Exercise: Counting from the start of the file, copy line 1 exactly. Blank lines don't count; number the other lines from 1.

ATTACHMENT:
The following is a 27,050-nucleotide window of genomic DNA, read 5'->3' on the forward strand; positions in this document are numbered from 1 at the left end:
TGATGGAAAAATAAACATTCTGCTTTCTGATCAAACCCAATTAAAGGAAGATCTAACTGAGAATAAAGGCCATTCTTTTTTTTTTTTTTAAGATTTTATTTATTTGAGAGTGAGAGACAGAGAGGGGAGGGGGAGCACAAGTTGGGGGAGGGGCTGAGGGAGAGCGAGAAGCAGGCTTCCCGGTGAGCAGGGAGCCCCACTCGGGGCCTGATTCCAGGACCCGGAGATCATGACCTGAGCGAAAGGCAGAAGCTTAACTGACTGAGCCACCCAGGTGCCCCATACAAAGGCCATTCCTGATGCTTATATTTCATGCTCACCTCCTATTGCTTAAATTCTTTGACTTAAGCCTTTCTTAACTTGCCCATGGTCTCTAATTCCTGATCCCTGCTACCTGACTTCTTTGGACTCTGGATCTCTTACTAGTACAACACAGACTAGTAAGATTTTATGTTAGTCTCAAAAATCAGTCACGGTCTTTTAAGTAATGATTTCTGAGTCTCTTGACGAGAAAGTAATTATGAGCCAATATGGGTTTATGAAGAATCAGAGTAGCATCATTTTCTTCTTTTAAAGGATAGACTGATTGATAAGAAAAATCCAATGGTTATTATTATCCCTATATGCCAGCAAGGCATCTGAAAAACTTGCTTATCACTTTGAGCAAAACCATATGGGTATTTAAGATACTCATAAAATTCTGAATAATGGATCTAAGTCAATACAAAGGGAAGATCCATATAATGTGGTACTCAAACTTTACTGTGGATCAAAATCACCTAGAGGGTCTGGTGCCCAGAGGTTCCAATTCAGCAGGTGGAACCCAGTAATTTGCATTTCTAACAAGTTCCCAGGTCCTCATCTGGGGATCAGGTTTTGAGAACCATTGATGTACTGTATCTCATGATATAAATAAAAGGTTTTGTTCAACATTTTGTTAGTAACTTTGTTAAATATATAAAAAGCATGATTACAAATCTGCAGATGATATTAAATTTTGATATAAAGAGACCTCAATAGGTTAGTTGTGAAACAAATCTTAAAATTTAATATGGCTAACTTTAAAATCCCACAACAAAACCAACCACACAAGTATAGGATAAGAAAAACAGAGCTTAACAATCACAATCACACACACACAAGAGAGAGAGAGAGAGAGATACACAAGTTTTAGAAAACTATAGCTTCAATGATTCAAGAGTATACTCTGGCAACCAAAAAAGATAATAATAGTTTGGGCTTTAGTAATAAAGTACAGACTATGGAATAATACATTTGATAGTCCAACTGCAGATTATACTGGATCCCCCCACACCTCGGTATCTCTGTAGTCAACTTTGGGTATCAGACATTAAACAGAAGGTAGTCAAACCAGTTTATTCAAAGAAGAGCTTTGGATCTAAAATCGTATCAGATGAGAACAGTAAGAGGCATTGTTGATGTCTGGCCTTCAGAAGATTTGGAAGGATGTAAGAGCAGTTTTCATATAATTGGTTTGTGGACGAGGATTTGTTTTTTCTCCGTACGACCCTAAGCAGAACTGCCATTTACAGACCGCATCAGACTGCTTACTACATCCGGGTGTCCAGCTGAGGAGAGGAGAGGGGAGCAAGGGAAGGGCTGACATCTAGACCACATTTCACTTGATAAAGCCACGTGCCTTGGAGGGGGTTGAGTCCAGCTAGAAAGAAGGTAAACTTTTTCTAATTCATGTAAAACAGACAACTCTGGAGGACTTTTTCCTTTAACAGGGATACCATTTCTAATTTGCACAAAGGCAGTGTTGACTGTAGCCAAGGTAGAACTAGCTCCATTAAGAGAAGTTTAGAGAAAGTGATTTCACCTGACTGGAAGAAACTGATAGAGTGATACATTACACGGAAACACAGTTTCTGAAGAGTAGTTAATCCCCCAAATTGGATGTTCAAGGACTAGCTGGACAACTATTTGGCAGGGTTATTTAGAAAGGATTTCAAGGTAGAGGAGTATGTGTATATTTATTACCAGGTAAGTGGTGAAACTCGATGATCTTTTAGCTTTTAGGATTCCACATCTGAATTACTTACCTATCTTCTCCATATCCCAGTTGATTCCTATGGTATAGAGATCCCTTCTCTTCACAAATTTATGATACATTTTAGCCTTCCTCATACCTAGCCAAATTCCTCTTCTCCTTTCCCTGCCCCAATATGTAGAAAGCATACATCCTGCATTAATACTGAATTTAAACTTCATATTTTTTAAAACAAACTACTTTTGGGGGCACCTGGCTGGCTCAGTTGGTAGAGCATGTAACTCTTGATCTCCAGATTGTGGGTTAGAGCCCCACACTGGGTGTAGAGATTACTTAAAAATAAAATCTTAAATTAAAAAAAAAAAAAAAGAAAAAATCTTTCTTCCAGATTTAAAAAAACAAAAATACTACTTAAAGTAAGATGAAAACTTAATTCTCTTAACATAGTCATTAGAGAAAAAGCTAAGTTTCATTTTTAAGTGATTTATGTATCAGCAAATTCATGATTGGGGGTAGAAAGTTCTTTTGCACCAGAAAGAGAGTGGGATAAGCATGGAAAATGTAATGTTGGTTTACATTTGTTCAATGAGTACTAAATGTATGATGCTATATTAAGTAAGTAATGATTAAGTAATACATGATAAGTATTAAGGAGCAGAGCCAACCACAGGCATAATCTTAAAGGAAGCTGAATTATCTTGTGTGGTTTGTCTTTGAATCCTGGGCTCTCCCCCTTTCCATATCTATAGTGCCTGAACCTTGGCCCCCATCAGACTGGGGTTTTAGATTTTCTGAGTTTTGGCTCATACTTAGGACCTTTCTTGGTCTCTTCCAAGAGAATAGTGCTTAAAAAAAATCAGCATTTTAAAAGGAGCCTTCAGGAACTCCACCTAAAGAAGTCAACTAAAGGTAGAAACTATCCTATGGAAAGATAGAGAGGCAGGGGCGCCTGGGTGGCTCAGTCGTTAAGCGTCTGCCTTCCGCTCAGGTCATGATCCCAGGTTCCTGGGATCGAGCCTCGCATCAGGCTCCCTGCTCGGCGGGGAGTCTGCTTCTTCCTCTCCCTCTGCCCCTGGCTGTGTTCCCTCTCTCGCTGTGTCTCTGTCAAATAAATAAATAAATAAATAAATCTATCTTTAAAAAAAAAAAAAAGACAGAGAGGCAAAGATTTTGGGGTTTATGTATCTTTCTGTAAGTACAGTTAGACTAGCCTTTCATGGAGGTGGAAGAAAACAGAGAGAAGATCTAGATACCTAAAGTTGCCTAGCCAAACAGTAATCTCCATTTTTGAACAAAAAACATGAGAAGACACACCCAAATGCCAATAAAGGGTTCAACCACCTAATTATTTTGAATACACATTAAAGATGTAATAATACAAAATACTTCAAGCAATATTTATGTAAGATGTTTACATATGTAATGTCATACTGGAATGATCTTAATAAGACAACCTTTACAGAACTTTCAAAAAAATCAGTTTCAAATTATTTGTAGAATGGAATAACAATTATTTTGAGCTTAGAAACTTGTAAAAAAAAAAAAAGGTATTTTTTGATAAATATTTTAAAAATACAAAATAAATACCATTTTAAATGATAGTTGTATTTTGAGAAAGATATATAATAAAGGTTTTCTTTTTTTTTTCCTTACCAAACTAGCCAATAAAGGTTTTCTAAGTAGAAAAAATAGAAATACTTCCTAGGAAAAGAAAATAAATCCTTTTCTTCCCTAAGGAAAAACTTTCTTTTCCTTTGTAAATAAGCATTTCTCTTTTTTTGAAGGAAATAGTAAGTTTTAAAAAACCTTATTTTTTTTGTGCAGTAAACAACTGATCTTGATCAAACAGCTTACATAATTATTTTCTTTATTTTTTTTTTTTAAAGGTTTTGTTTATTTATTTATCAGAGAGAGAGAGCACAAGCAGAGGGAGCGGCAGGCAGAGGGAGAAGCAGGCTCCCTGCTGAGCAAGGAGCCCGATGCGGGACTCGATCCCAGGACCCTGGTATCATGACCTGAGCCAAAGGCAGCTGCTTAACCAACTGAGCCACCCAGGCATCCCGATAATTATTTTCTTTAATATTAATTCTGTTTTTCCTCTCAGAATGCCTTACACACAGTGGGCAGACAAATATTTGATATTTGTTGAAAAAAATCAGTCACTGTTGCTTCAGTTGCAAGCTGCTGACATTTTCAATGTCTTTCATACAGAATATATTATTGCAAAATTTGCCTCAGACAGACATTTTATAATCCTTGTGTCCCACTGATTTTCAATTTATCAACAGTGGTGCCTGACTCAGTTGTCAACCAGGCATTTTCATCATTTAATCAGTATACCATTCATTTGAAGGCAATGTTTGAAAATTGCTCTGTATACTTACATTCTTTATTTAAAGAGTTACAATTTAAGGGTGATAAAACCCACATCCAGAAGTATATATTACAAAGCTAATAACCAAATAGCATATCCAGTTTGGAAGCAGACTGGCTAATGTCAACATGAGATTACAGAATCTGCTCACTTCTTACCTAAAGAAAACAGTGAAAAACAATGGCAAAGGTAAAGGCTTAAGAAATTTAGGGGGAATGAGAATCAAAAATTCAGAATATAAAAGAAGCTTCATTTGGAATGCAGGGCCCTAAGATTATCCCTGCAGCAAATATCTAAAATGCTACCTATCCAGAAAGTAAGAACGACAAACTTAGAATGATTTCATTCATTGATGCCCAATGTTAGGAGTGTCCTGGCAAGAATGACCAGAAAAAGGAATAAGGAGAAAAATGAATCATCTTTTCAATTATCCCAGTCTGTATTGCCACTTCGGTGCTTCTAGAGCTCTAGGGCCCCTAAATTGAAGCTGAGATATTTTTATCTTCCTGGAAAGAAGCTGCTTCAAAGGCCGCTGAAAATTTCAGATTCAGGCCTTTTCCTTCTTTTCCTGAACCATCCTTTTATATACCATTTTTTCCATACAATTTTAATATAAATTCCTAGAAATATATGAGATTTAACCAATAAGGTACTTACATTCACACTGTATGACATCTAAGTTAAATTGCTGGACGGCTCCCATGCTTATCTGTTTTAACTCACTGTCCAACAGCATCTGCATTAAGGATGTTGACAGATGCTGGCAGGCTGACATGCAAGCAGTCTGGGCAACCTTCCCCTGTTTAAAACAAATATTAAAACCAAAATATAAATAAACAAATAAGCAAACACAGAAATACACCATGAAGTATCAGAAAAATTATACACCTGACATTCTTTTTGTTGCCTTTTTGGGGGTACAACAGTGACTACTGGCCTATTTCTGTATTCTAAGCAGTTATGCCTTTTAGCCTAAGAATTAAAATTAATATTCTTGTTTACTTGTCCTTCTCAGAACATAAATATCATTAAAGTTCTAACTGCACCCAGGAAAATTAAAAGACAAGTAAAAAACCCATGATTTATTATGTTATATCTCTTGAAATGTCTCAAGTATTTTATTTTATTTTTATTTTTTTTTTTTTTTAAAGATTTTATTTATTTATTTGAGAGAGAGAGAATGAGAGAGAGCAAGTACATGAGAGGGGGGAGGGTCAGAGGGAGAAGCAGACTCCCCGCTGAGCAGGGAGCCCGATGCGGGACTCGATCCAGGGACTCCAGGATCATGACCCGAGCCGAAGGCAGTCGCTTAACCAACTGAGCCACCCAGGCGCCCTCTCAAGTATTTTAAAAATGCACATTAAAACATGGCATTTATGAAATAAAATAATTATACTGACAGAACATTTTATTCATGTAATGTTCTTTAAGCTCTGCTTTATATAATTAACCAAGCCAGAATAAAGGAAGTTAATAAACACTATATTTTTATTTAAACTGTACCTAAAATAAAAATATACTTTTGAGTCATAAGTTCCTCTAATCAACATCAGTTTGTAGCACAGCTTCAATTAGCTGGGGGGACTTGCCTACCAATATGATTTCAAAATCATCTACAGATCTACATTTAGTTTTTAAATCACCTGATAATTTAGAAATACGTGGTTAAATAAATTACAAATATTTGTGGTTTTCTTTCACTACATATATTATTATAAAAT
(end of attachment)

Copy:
The following is a 27,050-nucleotide window of genomic DNA, read 5'->3' on the forward strand; positions in this document are numbered from 1 at the left end: